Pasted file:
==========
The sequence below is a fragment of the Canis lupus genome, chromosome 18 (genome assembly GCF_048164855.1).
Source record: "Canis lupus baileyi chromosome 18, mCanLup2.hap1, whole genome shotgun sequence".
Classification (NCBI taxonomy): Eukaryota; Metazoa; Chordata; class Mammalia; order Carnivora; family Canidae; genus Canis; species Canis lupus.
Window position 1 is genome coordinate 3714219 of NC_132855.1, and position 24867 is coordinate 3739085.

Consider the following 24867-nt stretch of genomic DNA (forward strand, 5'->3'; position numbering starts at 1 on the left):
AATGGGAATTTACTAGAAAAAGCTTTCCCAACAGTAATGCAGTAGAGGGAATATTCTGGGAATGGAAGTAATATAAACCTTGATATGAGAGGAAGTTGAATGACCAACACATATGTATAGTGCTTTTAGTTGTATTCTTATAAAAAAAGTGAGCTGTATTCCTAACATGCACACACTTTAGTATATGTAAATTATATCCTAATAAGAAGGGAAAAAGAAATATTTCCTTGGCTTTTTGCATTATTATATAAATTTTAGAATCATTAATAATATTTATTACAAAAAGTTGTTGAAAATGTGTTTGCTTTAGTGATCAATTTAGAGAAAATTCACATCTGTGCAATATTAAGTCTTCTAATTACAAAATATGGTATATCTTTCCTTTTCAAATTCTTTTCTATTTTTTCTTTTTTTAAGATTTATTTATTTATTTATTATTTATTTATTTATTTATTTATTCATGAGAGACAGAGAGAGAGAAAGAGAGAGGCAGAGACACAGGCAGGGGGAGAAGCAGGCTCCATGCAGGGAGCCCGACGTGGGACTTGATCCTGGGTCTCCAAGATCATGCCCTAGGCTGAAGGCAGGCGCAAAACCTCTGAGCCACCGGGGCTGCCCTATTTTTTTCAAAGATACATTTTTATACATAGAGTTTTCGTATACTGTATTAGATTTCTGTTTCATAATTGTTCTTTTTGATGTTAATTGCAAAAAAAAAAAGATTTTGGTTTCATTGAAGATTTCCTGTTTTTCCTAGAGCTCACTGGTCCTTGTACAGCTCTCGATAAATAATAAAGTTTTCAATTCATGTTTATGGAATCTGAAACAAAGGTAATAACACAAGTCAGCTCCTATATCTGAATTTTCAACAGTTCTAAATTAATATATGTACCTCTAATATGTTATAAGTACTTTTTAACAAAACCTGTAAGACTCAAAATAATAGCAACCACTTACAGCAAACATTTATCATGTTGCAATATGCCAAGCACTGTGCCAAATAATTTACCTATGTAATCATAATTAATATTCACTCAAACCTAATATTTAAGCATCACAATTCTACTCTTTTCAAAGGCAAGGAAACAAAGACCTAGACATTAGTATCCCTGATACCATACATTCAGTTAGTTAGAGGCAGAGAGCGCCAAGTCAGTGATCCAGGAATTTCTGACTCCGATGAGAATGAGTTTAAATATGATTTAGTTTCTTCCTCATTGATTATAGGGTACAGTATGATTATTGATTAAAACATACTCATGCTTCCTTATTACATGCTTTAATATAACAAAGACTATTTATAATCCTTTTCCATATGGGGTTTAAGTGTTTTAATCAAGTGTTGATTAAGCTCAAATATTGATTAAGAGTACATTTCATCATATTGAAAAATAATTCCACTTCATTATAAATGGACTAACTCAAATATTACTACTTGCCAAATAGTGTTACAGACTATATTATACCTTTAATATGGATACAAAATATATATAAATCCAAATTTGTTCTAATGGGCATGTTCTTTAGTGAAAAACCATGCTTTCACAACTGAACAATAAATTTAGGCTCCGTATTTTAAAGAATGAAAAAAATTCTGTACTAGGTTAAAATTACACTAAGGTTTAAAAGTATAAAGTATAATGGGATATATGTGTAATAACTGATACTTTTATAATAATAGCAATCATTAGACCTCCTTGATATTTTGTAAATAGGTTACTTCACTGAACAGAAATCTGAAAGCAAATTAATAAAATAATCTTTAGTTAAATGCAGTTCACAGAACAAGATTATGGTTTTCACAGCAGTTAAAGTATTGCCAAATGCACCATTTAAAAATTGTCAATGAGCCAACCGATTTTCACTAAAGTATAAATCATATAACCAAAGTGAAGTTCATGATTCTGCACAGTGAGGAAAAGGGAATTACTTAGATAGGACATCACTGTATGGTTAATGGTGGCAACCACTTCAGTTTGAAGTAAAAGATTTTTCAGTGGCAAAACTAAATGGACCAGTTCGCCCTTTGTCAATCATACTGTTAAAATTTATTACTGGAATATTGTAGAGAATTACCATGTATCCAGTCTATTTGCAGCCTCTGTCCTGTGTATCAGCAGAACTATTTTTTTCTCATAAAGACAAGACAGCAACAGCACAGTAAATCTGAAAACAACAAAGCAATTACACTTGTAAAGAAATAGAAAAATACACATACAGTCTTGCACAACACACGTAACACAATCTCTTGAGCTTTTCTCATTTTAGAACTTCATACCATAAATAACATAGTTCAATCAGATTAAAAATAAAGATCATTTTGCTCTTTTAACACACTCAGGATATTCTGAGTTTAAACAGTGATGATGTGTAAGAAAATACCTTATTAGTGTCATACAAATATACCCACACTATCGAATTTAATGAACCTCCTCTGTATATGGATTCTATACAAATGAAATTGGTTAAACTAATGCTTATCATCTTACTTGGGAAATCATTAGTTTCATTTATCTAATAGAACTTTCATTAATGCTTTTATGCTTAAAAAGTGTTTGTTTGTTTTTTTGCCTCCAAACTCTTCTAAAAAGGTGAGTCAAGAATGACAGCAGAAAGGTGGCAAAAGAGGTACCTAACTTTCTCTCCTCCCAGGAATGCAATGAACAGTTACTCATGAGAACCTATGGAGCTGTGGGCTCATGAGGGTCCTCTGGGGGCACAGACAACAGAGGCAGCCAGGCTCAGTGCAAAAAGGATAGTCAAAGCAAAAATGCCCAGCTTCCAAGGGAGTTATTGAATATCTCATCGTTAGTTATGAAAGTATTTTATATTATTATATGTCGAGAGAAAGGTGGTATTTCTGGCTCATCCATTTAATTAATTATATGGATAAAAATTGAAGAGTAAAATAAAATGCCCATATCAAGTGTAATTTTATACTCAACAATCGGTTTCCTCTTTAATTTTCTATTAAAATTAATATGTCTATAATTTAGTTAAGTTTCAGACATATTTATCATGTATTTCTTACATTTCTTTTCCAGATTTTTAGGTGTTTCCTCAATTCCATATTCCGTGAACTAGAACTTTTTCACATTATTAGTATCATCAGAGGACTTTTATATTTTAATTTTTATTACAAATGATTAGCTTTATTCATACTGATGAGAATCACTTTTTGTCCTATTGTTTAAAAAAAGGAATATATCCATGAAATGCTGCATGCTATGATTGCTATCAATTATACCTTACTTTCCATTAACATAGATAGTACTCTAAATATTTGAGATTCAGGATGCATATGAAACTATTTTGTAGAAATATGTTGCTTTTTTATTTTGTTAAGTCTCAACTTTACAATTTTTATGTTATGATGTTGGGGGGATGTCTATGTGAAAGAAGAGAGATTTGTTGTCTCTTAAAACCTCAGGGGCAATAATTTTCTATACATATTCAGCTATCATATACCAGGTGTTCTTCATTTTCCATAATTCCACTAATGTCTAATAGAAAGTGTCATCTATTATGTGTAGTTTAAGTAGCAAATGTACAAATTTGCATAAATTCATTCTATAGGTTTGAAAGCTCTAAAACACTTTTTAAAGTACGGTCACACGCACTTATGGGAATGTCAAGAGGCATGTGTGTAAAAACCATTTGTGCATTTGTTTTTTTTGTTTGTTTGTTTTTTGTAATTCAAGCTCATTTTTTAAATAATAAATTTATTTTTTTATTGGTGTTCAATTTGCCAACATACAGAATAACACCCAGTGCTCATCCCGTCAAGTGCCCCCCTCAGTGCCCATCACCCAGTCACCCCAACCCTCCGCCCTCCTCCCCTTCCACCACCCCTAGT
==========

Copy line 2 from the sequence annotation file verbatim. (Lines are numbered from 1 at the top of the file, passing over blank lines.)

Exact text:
Source record: "Canis lupus baileyi chromosome 18, mCanLup2.hap1, whole genome shotgun sequence".